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The Saratoga Falcon

The Saratoga Falcon

Three newest district board members see potential for positive change

Lynn Dai
LGSUHSD’s three new board members.

As students got back to the swing of things in second semester, three new board members also became acquainted with their new positions on the school board. Here is an update on how they’ve been doing: 


Steve Chen: former private marketer and Los Gatos High math teacher 

Between 1984 and 2015, current board member Steve Chen worked in high tech sales and private marketing for various Silicon Valley companies like Rambus and Tessera. 

“Each of these companies had different challenges, and as I got older, I got frustrated with the challenges,” Chen said. “I began to look for something different and decided to change industries.”

Chen said he “always had the idea” to go into the teaching field due to a “moral obligation to give back to the community.” As a result, he went through the credentialing process and started teaching math, primarily Algebra 2, at Los Gatos in 2017. His experience teaching two to three Algebra 2 classes as a part-time teacher at LGHS influenced his priorities going into his 4-year term. 

“I was really able to commit to my students, and that was because I was teaching part time,” said Chen, who had roughly 100 students when he taught, compared to 150 students for a full-time teacher with five classes of 30. “That is what really enabled me to focus on every student, and my personal goal was ‘No Child Left Behind.’”

While Chen said that his “No Child Left Behind” motto may seem tacky and overused, teaching Algebra 2 meant that Chen had a wide spectrum of students. Some were advanced, taking the course in their underclassmen years, while others were taking the class only because it was mandated for graduation.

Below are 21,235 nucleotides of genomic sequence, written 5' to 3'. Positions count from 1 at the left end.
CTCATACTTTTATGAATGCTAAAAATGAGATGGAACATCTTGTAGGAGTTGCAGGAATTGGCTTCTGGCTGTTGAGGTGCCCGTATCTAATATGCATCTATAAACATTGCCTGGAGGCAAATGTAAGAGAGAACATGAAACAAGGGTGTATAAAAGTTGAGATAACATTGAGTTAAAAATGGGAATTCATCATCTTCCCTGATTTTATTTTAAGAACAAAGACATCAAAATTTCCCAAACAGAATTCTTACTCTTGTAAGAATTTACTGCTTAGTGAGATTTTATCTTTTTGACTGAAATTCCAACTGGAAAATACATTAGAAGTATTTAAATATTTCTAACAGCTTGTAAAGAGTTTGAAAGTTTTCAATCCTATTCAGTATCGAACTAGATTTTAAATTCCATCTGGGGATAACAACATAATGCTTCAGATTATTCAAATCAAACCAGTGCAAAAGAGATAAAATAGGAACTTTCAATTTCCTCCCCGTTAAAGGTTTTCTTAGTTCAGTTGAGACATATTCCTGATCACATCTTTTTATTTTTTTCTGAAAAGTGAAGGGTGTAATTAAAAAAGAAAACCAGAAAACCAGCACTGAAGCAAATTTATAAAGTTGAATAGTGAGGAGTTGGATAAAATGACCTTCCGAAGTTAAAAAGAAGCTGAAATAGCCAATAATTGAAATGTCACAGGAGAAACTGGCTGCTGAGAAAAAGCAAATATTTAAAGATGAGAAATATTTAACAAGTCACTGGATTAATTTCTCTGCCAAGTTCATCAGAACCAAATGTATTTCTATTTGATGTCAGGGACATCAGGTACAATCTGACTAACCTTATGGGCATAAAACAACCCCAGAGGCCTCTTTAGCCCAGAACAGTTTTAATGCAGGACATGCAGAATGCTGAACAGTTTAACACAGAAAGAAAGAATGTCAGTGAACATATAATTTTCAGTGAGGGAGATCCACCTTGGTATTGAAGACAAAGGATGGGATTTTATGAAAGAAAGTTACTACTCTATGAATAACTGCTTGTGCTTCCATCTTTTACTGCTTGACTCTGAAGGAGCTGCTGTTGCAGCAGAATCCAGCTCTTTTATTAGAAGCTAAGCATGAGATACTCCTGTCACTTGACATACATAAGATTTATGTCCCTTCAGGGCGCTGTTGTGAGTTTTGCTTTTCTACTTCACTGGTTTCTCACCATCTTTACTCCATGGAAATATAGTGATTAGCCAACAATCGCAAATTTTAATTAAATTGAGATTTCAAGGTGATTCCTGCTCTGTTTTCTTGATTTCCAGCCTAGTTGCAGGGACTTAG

Chen described two students he fondly remembers who have influenced his beliefs on what it means to be academically resilient.

The first: a student who, though not talented at math, tried her hardest and came in every day during tutorial to relearn math concepts taught the previous day. She finished with a borderline B, saying that it was the “best math experience” she’s ever had. 

The second: a student who, much like the first one, struggled under his class with the additional burden of heavy parental pressure to succeed. Chen spent hours with her after school and on the weekends, often one-on-one, to help her understand the concepts. 

At Los Gatos, Chen also had one class as part of the NOVA program, now called VALOR, which helps students such as those with disabilities or others who struggle with the traditional school format.

“Los Gatos and Saratoga both have great, gifted students, but they, like a lot of other schools, have students who struggle too,” Chen said. “I’m more interested in developing ways to help these struggling kids become more successful. There’s AP programs and advanced programs for those who are gifted and self-motivated, so I want to focus on support services, mental health and alternative paths.”